The one real let down sofar has been de instument panel with all the gauges. While they are somewhat visible the detail is rather irregular in terms of being raised of just gone. So picking it out is very difficult as it doesn't respond well to dry-brushing. I did attempt to make the gauges black, which wasn't easy being so irregular, and added a drop of Microscale Krysal Klear to somewhat give the impression of glass covered gauges, but that's about as much as you can do. A little PE piece of sorts would have worked very well here. On the brighter side, it's nearly invisible anyway once in the fuselage.

    [​IMG]

    I think I'm gonna pick out some more details today, do a few seatbealts, and maybe gloss-coat an odd part so a wash further down the line can pick out yet more details.
     
  11. Airframes

    Airframes Benevolens Magister

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    Good start.
     
  12. jjp_nl

    jjp_nl Member

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    THX Airframes! I redid the dash BTW. Those things do bug to be honest. While is seems the dash was mostly light coloured (prolly the same shade of grey-blue as other parts) there are a few pic that show a dark (black) coloured dash. So I stripped the paint and redid it in black-grey to be able to better pick out what little detail is present. Works better that way with a dry-brush.
     
  13. Wurger

    Wurger Siggy Master
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    #13 Wurger, Apr 30, 2011
    Last edited: Apr 30, 2011
    According to my info the MiG-3 cockpit was either of steel colour or light grey painted. However I have found on Massimo Tessitori's site the info and pics below :

    I'm going to agree with him that the light blue and green colours sound more correct.
     

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  14. Wayne Little

    Wayne Little Well-Known Member

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  15. Wurger

    Wurger Siggy Master
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  16. jjp_nl

    jjp_nl Member

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    #16 jjp_nl, Apr 30, 2011
    Last edited: Apr 30, 2011
    THX for the photo's Wurger. I've found Massmo's site as well. Lots of interesting photo's and reference material there (I think I've seen a nice profile drawing there for the color scheme I've had in mind), but the the bottom line of it all (at least for me) is that some creative freedom is allowed when it comes down to picking colors for the cockpit (as details seem to be a bit sketchy here and there), so I went with what kind of worked best for me on the parts (hence the black dashboard rather then the ligh blue-ish which was apparently more common and the frame in dark grey colors. Still gonna do a little touching up here and there though.
     
  17. Wurger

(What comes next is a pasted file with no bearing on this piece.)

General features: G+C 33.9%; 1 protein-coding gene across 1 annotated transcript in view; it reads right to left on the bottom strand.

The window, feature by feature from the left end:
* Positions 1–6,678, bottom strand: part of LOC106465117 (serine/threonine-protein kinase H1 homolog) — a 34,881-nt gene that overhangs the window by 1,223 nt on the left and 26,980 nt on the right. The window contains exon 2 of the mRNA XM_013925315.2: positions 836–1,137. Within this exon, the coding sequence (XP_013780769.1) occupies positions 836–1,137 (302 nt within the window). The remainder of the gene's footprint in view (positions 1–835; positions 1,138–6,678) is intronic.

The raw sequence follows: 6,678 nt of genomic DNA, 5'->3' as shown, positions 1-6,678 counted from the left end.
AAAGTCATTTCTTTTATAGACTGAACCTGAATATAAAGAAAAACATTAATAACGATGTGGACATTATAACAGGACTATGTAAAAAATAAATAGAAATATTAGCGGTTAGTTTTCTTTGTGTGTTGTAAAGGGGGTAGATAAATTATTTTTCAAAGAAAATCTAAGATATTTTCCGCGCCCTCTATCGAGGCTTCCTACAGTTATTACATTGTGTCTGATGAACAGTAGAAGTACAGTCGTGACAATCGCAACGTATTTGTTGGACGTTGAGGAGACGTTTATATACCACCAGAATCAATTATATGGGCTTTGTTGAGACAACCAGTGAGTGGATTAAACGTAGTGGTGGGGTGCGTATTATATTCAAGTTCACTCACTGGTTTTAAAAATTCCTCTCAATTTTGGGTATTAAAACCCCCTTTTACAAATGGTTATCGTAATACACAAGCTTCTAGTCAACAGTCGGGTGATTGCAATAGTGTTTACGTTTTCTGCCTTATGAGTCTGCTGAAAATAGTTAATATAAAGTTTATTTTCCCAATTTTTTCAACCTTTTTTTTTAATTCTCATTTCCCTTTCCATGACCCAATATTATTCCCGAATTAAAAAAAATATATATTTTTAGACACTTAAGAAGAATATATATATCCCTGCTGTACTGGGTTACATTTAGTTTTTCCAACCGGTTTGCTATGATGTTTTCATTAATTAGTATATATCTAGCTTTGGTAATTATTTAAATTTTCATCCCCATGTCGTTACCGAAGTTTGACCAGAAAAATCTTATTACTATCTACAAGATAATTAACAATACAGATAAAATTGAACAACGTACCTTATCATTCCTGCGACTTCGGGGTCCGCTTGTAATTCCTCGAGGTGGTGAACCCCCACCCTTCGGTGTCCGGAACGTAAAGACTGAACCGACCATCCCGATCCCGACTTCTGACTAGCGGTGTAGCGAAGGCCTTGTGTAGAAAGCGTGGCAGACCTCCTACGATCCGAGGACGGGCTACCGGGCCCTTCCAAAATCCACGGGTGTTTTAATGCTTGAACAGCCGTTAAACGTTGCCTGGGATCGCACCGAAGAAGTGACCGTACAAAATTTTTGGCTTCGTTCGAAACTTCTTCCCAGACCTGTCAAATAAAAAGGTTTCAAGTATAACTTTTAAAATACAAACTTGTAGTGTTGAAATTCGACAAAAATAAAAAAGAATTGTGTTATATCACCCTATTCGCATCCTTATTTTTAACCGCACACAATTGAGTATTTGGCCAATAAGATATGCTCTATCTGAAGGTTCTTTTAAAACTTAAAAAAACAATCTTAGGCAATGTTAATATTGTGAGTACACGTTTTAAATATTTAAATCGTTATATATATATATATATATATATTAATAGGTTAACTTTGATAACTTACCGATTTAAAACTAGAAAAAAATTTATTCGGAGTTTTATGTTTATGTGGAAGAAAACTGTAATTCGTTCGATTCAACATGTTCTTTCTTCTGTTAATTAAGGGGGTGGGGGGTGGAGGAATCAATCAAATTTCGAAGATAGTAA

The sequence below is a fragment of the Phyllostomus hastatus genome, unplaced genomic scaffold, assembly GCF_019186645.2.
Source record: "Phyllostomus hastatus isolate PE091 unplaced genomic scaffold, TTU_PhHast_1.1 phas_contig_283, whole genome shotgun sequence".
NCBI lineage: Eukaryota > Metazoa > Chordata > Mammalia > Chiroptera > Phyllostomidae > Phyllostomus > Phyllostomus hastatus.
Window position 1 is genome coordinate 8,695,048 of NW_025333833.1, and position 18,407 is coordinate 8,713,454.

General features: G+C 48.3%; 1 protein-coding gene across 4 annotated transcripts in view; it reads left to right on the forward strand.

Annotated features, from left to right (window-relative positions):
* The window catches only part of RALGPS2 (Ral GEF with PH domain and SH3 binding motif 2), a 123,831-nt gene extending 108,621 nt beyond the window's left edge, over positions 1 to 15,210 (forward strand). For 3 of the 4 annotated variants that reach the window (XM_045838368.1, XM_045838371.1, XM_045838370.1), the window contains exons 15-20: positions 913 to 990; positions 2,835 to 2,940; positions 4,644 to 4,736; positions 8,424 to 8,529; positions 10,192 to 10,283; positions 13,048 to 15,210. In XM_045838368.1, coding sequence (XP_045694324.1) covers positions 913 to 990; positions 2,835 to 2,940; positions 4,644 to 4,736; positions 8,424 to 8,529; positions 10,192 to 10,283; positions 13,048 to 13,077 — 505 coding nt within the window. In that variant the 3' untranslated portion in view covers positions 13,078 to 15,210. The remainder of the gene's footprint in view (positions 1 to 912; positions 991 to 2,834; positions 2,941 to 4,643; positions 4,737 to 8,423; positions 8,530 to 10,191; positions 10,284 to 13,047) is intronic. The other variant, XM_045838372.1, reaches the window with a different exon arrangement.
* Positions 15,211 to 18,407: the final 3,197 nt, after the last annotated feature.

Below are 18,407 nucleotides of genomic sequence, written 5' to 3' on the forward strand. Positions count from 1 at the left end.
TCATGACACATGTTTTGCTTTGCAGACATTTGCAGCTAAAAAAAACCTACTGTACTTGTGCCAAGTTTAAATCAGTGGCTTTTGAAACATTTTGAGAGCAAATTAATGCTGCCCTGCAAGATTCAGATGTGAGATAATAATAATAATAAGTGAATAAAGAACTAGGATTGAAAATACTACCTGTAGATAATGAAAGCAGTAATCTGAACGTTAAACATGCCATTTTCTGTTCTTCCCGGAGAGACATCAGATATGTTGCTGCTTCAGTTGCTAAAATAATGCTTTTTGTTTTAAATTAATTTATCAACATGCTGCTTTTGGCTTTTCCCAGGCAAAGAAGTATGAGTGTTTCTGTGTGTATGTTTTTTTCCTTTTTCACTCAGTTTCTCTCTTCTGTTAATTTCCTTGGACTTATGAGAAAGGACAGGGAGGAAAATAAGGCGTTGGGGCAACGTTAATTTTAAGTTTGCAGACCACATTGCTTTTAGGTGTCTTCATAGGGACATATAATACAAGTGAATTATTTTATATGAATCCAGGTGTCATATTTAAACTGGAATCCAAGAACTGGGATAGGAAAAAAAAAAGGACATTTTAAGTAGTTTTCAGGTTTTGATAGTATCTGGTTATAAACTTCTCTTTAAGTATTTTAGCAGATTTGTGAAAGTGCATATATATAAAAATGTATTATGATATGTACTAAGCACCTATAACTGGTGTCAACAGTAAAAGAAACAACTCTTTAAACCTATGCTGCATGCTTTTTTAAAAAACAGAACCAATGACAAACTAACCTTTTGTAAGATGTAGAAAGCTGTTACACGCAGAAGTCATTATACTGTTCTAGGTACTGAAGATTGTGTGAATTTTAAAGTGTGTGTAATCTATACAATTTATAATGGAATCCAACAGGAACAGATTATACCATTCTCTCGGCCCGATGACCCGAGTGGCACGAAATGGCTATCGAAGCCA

Wurger Siggy Master
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    I see. No problem.
     
  18. Lucky13

    Lucky13 Forum Mascot

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    Nice stuff fellas!
     
  19. Crimea_River

    Crimea_River Well-Known Member

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    An excellent start and good info exchange! Good work!
     
  20. jjp_nl

    jjp_nl Member

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    #20 jjp_nl, Apr 30, 2011
    Last edited: Apr 30, 2011
    Sofar things are going great with the MiG-3

    After the seperate parts of the office were sufficiently detailed (to my taste) the cockpit was build up as a sub-assembly and inserted into a fuselage-half, which in turn was closed up by adding the second half of the fuselage.
    [​IMG]

    A few close-ups to give an idea what it looks like on this inside (I wanted to do some pic's of the parts before they were build up in a sub-assembly but the battery was dead, and I wasn't about to stop building because of an empty battery. All in all it came out quite nice and busy to my eye. I did look through Massimo's page a good bit and touched up and changed a few small odd and ends here and there to liven things up a bit.
    [​IMG]

    Here's the make-shift seatbelts I did (should prolly have used natural-metal coloured wire, but as it's a national holiday here today a lot of shops were closed today. A second set of seatbelts is due to be installed on the back part of the seat.
    [​IMG]

    With the fuselage halfs joined it was on to one of my 'favourite' parts of the build. Aligning that big and long upper cowling. This was a bit of challenge as the front end of the fuselage is rather flimsy with no support or strength whatsoever. It was basically two quarters of a fuselage protruding from the cockpit area. So I first carefully glued and aligned the cowling piece on one side and let the glue set and cure for half an hour or so. With good alignment and suffiecent strength on one side it was on to the other side. Same thing except a little more force was needed to keep everything in place. Ofcourse taking care not to make the whole thing fall apart because of excessive force. Even with the upper cowling installed it remains rather flimsy and without a lot of structural strength. Come to think of it, perhaps a few spacers made of sprue in between the flimsy protruding fulselage parts would have been a good idea (for added strength and easier alignment of the cowling). But all in all it came out all right. Not perfect, but nothing a fine sanding-stick can't fix without sanding away surrounding details.
    [​IMG]

    [​IMG]

    Time to looking into the wings and lower cowling now. Test-fit show a pretty decent fit, but one side an upper-wing part appears to be shot short just a tad near the wingroot (leaving a little gap). But it's nothing a little filler won't fix.